On the days leading up to each tournament, the LPGA Tour Web site polls its visitors on which golfer will win the event. There are usually five or six choices – four or five golfers and an “other” option.
Heck, I like polls as much as the next guy, so sometimes I play the game and make a selection.
But there’s never any real conviction behind the choice – and how could there be? In 12 official tournaments this season, we have 11 different champions. Only Lorena Ochoa has won twice (the Honda LPGA Thailand and the Corona Championship).
Which begs the question: Is that a good thing or a bad thing?
On the good side of the ledger, it speaks to the depth of talent on Tour and how hard it is to win for even the very best players. A quick examination of the money list will verify that.
Nearing the halfway mark of the season, no player is all that close to $1 million – nobody could reach it without winning this week’s Wegmans event either. The top four (Cristie Kerr, In-Kyung Kim, Ochoa and Jiyai Shin) would all get there with a win. And, only Kerr is on pace to make $2 mil (just barely too) for the season. If she, or anyone else didn’t get to that plateau, it would mark the first time since 2000 that happened.
The flipside is there are 24 players who have already made more than a quarter-million bucks, and 11 who are on pace to surpass $1 million for the year.
From a competition standpoint it’s wonderful – we’re seeing great golf combined with great intrigue every tournament.
And the trend should continue with so many really good young players from all over the world (admittedly, most from Korea), and some pretty good veterans still playing well – Pat Hurst won this year, Se Ri Pak finished second at the State Farm, Helen Alfredsson has been in the mix frequently and we’ve already mentioned Kerr and Ochoa.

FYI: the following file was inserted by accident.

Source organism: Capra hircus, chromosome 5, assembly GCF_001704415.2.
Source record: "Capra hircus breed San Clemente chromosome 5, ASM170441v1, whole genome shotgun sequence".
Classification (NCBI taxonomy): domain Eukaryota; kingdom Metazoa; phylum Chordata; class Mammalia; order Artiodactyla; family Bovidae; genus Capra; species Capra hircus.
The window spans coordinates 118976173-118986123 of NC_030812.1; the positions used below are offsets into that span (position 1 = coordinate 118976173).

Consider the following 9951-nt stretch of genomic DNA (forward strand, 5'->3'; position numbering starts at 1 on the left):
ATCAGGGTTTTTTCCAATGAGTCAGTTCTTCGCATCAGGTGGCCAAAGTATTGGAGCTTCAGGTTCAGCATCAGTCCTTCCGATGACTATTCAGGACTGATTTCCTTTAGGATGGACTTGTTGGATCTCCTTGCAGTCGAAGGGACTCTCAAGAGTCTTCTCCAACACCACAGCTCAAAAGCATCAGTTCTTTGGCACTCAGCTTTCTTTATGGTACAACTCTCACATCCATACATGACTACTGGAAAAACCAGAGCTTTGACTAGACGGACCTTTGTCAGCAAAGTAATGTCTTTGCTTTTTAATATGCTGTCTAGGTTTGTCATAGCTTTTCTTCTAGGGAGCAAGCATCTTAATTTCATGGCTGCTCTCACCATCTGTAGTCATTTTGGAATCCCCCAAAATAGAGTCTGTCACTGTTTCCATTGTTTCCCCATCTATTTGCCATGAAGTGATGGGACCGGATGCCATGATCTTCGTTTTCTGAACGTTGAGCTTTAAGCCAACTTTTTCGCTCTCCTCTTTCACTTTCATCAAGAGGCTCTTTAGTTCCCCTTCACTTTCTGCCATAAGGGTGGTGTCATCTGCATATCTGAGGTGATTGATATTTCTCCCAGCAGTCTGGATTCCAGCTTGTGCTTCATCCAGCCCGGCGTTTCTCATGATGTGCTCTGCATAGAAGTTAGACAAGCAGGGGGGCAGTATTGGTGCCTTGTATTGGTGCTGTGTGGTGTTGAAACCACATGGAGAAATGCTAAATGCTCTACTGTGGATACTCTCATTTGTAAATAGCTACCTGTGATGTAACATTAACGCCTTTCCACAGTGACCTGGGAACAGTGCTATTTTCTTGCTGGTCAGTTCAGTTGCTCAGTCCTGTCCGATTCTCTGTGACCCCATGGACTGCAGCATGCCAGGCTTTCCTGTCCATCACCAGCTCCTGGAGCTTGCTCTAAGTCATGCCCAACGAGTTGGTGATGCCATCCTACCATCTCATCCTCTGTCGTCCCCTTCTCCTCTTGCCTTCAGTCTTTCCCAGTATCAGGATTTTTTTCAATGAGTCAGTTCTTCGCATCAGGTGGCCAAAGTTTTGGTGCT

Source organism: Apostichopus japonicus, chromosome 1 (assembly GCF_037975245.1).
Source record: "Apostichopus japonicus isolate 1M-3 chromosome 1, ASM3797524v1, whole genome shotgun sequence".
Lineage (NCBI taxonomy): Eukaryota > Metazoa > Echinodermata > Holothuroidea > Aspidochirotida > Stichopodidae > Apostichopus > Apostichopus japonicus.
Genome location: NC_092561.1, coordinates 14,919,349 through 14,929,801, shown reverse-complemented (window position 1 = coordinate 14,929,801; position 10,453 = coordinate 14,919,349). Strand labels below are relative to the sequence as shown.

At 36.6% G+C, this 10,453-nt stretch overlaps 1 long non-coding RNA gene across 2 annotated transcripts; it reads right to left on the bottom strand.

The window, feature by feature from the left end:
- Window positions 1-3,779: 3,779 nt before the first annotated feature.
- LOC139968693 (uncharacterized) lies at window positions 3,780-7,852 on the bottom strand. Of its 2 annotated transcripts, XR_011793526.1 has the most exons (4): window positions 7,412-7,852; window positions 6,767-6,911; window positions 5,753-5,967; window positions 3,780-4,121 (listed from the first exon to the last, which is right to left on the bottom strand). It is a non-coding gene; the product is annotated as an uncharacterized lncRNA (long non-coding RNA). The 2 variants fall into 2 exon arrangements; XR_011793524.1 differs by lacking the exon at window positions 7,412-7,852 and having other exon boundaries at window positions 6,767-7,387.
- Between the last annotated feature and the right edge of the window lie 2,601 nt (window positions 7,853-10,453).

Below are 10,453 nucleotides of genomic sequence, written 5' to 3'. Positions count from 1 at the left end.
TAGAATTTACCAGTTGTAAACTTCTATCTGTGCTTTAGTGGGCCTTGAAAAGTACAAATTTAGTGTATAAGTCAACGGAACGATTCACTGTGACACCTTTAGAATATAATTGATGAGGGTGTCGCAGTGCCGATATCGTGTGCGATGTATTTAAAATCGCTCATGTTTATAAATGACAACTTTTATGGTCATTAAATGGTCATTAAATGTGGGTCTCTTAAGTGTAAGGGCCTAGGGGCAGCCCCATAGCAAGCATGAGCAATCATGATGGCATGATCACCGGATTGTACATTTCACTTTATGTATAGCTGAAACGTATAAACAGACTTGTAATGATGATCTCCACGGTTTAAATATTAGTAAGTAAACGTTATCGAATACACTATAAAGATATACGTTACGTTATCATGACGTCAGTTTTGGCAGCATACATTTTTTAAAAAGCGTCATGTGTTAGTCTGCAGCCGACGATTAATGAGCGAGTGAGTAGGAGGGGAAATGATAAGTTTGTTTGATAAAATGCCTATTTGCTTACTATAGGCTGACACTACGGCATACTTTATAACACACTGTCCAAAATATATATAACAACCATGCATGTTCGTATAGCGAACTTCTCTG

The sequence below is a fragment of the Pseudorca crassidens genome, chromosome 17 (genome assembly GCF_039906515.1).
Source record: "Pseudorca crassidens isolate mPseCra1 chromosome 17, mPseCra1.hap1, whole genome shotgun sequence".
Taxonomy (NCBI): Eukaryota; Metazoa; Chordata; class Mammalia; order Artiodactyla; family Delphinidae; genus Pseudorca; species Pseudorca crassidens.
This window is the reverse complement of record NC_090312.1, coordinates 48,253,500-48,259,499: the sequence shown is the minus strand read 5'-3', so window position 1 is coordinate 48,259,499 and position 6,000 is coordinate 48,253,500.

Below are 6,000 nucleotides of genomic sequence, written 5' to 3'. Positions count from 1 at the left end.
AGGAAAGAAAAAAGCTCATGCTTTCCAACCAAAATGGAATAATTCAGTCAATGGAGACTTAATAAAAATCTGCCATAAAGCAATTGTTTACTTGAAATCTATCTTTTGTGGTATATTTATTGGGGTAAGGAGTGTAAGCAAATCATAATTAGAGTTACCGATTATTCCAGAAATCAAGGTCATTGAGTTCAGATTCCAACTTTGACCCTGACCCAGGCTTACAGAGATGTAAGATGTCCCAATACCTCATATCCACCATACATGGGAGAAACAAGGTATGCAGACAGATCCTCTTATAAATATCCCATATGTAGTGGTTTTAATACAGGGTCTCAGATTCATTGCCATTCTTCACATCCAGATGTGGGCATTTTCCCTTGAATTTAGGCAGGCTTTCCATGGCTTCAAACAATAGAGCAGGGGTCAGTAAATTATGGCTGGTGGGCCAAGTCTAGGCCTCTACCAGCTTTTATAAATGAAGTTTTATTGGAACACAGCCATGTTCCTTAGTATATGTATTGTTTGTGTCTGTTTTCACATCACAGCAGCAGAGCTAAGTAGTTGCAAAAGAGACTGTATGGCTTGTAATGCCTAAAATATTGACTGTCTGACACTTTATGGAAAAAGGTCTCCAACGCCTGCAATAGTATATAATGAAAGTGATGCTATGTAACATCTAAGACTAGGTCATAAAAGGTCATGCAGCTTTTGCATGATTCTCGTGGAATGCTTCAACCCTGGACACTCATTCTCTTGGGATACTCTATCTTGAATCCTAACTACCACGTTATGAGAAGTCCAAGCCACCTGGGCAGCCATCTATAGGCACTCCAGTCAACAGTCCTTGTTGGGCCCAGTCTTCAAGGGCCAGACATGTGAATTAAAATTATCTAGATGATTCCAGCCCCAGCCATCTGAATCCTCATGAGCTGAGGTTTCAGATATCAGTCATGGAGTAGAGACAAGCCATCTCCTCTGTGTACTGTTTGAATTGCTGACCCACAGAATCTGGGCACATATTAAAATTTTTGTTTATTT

Now for the bad side of the ledger: Is all that really good for the Tour?
Think about it. The PGA Tour seems to be on firmer financial footing, and though Tiger Woods doesn’t make very many appearances, the Tour can and does sell him like crazy. They do the same with Phil Mickelsen too. They have two luminaries – Tiger much brighter, of course – that make the dial on the star meter dance and drive fans in droves to tournaments and their TV sets alike.
The LPGA doesn’t have that star power right now, though most sources say its TV ratings continue to rise. But fact is: If you asked a casual sports fan to name a handful of current LPGA players, they’d be hard-pressed. Of course, they might have a tough time naming many other than Phil and Tiger on the men’s side.
It’s dilemma of which I’m not smart enough to solve or understand which side of things is better.
And yes, it would be entertaining to see one or two or three players break out of the LPGA pack this season, possibly developing compelling individual rivalries.
But it’s kind of fun not knowing who’ll be at the top of the leaderboard come Sunday, and getting to know new names and faces almost every week.
The point of all this? Well, it’s really a matter of opinion right now. Would the Tour be better off if it had its own Tiger or Phil? We won’t know the answer until it happens, if it happens.
We kind of had that situation in 2007 with Ochoa, but she’s come back to the pack, or the pack has caught up with her. And not to defame Lorena, she just isn’t that marketable.
Or maybe the LPGA is better off right now, with this great wall of parity – where trying to figure out beforehand how the leaderboard will look on Sunday is like trying to do calculus in your head.
I don’t know the answers. But it is food for thought.